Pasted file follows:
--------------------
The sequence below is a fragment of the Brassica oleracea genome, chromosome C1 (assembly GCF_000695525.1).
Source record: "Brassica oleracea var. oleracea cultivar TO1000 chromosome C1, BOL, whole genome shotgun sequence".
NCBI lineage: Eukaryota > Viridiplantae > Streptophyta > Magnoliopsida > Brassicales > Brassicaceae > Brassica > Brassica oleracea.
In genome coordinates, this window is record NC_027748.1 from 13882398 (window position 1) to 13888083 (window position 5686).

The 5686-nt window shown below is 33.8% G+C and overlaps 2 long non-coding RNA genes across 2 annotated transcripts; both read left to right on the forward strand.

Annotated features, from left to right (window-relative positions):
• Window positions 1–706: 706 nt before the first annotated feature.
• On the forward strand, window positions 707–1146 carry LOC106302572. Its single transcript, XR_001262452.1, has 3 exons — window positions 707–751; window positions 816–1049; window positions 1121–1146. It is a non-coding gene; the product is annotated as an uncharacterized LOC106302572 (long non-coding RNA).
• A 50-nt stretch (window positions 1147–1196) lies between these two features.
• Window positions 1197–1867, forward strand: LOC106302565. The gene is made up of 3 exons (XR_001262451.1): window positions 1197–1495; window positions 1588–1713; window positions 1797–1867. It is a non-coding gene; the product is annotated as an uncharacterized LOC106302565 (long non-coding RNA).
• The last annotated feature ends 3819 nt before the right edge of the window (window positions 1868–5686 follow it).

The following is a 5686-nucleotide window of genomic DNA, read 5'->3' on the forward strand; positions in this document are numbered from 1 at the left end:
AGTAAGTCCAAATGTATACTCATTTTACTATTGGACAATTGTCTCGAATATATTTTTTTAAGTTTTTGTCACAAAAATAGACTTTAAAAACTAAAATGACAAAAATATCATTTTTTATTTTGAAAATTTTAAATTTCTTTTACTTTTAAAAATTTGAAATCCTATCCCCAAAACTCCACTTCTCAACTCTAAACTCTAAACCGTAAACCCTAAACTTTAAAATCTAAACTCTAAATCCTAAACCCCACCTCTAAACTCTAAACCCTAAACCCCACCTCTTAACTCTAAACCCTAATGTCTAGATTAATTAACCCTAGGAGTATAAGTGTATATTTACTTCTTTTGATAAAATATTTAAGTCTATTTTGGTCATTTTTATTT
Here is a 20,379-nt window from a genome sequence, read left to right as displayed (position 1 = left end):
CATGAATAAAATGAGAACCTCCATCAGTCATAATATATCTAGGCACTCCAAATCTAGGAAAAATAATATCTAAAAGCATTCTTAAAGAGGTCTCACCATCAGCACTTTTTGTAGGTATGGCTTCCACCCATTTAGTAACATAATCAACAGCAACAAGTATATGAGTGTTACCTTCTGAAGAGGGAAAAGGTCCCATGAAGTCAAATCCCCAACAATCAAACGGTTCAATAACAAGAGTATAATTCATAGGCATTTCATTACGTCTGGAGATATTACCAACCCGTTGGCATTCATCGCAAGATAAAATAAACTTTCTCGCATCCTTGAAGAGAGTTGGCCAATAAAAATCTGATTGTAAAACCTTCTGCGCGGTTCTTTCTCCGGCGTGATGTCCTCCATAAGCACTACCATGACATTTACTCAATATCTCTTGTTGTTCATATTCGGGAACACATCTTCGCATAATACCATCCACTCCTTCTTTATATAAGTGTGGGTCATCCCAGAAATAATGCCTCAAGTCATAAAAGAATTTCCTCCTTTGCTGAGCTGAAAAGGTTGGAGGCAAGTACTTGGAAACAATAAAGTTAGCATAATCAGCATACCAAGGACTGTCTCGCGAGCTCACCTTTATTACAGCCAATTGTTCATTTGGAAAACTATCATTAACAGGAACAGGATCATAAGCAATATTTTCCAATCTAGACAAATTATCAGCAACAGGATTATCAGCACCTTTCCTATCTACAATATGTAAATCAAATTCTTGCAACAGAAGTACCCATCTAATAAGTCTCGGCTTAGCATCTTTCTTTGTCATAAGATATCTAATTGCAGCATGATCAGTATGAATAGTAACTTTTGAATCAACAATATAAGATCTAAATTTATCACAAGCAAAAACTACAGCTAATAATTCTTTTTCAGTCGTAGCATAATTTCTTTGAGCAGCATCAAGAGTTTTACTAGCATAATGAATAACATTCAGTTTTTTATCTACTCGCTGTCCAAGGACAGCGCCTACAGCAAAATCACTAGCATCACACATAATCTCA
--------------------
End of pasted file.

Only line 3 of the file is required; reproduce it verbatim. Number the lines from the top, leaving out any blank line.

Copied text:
NCBI lineage: Eukaryota > Viridiplantae > Streptophyta > Magnoliopsida > Brassicales > Brassicaceae > Brassica > Brassica oleracea.